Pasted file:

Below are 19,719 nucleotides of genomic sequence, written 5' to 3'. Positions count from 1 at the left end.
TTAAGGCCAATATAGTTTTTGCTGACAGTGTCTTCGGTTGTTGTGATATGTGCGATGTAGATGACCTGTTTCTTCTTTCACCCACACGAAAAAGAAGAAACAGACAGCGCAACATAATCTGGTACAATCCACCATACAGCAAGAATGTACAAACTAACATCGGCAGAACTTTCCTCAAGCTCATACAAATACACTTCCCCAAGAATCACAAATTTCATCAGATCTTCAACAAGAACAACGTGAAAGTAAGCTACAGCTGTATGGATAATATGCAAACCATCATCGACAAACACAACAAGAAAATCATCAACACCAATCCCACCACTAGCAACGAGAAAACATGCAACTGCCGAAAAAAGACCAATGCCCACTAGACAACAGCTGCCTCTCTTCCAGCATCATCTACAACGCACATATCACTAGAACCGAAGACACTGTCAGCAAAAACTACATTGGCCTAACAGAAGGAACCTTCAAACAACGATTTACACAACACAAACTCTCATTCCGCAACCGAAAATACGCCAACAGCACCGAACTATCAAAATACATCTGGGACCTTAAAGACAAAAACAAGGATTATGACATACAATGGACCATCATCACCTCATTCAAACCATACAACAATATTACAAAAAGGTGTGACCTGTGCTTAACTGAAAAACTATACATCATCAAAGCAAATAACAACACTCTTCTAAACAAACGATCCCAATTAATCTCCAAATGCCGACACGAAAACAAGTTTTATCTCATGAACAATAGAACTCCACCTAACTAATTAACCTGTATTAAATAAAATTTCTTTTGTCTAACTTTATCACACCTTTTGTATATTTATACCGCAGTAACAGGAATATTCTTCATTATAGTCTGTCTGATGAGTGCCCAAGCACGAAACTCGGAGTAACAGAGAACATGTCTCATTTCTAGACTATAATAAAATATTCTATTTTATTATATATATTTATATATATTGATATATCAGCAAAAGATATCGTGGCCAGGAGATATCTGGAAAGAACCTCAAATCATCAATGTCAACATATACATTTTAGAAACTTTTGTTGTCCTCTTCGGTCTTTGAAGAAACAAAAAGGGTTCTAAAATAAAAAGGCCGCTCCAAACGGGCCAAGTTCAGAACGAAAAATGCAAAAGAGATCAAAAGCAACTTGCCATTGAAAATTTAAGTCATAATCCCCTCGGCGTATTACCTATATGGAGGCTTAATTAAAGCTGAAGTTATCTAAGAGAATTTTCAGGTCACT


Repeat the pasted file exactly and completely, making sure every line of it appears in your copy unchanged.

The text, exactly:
Below are 19,719 nucleotides of genomic sequence, written 5' to 3'. Positions count from 1 at the left end.
TTAAGGCCAATATAGTTTTTGCTGACAGTGTCTTCGGTTGTTGTGATATGTGCGATGTAGATGACCTGTTTCTTCTTTCACCCACACGAAAAAGAAGAAACAGACAGCGCAACATAATCTGGTACAATCCACCATACAGCAAGAATGTACAAACTAACATCGGCAGAACTTTCCTCAAGCTCATACAAATACACTTCCCCAAGAATCACAAATTTCATCAGATCTTCAACAAGAACAACGTGAAAGTAAGCTACAGCTGTATGGATAATATGCAAACCATCATCGACAAACACAACAAGAAAATCATCAACACCAATCCCACCACTAGCAACGAGAAAACATGCAACTGCCGAAAAAAGACCAATGCCCACTAGACAACAGCTGCCTCTCTTCCAGCATCATCTACAACGCACATATCACTAGAACCGAAGACACTGTCAGCAAAAACTACATTGGCCTAACAGAAGGAACCTTCAAACAACGATTTACACAACACAAACTCTCATTCCGCAACCGAAAATACGCCAACAGCACCGAACTATCAAAATACATCTGGGACCTTAAAGACAAAAACAAGGATTATGACATACAATGGACCATCATCACCTCATTCAAACCATACAACAATATTACAAAAAGGTGTGACCTGTGCTTAACTGAAAAACTATACATCATCAAAGCAAATAACAACACTCTTCTAAACAAACGATCCCAATTAATCTCCAAATGCCGACACGAAAACAAGTTTTATCTCATGAACAATAGAACTCCACCTAACTAATTAACCTGTATTAAATAAAATTTCTTTTGTCTAACTTTATCACACCTTTTGTATATTTATACCGCAGTAACAGGAATATTCTTCATTATAGTCTGTCTGATGAGTGCCCAAGCACGAAACTCGGAGTAACAGAGAACATGTCTCATTTCTAGACTATAATAAAATATTCTATTTTATTATATATATTTATATATATTGATATATCAGCAAAAGATATCGTGGCCAGGAGATATCTGGAAAGAACCTCAAATCATCAATGTCAACATATACATTTTAGAAACTTTTGTTGTCCTCTTCGGTCTTTGAAGAAACAAAAAGGGTTCTAAAATAAAAAGGCCGCTCCAAACGGGCCAAGTTCAGAACGAAAAATGCAAAAGAGATCAAAAGCAACTTGCCATTGAAAATTTAAGTCATAATCCCCTCGGCGTATTACCTATATGGAGGCTTAATTAAAGCTGAAGTTATCTAAGAGAATTTTCAGGTCACT